At times, blessing goes to younger, faithful son

According to tradition, the birthright usually passed from father to eldest son. The first mention in the Old Testament of a younger brother receiving the blessing is that of Rebekah arranging Isaac to confer the blessing upon Jacob rather than Esau.

In The Way to Perfection, Elder Joseph Fielding Smith wrote: "We may not know all the circumstances concerning the call of Jacob over Esau, and just why the Lord chose the younger to inherit the rights of priesthood and appointed the older to serve the younger. We may say in truth, that Jacob was more faithful and gave better heed to the commandments of the Lord. This would entitle him to the blessings, for let it be remembered that all blessings are predicated on faithfulness, and this according to a law `irrevocably decreed in heaven before the foundations of the world, . . . and when we obtain any blessing from God, it is by obedience to that law upon which it is predicated.'"On this ground, then, Jacob was entitled to supplant Esau, if there was any such thing as a supplanting. Our history of those events informs us that Jacob was called before he was born to inherit these blessings. Then they were given him by the highest Authority, and who dare question the right of that Authority to bestow the blessings?"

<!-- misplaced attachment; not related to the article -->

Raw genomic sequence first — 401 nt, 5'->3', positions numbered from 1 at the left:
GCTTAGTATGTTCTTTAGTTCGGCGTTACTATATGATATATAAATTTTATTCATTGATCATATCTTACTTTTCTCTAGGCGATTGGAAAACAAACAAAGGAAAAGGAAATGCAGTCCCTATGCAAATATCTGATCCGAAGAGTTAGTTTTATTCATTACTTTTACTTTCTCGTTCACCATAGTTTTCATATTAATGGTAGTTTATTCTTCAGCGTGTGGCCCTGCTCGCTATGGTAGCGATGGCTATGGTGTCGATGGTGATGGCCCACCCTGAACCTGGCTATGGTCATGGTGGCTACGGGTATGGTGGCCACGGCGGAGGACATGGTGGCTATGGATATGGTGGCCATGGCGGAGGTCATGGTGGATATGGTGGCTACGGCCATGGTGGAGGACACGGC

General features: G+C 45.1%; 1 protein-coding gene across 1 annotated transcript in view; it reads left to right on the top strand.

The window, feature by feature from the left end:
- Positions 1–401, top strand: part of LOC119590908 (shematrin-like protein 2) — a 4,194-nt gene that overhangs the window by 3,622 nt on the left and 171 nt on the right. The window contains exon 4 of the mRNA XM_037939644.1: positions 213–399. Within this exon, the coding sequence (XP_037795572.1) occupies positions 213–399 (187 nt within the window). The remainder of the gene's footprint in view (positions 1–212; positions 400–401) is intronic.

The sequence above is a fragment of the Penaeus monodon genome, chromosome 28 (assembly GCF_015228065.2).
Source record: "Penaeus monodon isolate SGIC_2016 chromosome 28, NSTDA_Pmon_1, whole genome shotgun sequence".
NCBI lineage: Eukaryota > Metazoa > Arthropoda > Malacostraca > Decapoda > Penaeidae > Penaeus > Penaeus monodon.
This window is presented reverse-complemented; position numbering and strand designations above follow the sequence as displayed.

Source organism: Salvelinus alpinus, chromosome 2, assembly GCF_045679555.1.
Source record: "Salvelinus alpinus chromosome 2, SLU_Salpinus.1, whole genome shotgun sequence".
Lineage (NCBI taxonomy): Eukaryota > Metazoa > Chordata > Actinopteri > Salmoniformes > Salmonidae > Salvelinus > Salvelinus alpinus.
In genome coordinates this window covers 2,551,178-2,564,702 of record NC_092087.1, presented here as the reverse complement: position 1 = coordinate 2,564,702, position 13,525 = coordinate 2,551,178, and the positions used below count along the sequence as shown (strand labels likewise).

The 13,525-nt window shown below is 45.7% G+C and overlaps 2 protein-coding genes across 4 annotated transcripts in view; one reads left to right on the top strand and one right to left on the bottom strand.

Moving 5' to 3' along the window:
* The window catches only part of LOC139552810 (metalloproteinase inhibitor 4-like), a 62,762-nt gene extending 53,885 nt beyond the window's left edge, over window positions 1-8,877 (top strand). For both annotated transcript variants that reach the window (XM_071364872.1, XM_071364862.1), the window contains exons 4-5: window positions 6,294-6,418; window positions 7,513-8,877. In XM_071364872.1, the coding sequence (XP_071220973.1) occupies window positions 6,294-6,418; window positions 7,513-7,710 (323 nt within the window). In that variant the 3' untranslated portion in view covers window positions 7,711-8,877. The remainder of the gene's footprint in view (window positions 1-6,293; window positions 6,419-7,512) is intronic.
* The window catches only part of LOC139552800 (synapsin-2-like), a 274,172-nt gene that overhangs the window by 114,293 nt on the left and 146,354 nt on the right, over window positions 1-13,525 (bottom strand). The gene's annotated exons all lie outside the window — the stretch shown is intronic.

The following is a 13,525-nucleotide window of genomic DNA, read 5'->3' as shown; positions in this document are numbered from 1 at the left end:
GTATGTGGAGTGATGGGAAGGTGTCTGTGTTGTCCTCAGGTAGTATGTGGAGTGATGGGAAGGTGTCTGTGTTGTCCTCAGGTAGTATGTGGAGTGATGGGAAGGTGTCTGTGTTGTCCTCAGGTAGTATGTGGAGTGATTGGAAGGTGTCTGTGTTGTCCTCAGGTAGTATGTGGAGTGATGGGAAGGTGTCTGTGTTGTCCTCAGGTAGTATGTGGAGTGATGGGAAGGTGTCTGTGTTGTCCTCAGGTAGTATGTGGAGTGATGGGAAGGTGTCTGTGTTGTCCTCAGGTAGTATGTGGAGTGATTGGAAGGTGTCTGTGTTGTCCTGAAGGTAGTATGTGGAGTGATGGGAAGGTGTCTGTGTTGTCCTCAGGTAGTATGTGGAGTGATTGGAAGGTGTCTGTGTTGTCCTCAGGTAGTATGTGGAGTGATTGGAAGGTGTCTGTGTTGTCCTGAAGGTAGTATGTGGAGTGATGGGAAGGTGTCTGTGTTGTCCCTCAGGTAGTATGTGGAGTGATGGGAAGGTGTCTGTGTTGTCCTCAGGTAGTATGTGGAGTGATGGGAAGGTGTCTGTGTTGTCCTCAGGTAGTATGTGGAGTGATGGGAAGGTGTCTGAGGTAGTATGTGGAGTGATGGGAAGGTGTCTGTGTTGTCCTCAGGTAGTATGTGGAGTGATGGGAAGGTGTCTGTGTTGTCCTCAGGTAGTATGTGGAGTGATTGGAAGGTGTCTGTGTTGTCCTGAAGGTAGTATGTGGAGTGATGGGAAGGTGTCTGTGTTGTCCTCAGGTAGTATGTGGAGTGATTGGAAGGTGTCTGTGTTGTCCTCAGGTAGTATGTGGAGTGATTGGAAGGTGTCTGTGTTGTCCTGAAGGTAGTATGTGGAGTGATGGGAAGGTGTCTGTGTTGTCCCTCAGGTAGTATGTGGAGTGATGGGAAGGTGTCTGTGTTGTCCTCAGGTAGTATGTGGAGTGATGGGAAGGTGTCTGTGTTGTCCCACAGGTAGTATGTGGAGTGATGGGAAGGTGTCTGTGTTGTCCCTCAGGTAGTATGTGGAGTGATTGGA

In Mormon Doctrine, Elder Bruce R. McConkie wrote: "Lineage alone does not guarantee the receipt of whatever birthright privileges may be involved in particular cases. Worthiness, ability, and other requisites are also involved. Jacob prevailed over his older brother Esau because `Esau despised his birthright.' (Gen. 25:24-34; 27; Rom. 9:10-12.) The Lord placed Ephraim (the younger) before Manasseh to fulfil His own purposes (Gen. 48); and Nephi, . . . was made a ruler and a teacher over [his older brothersT, a circumstance that became the cause of much contention for many generations."

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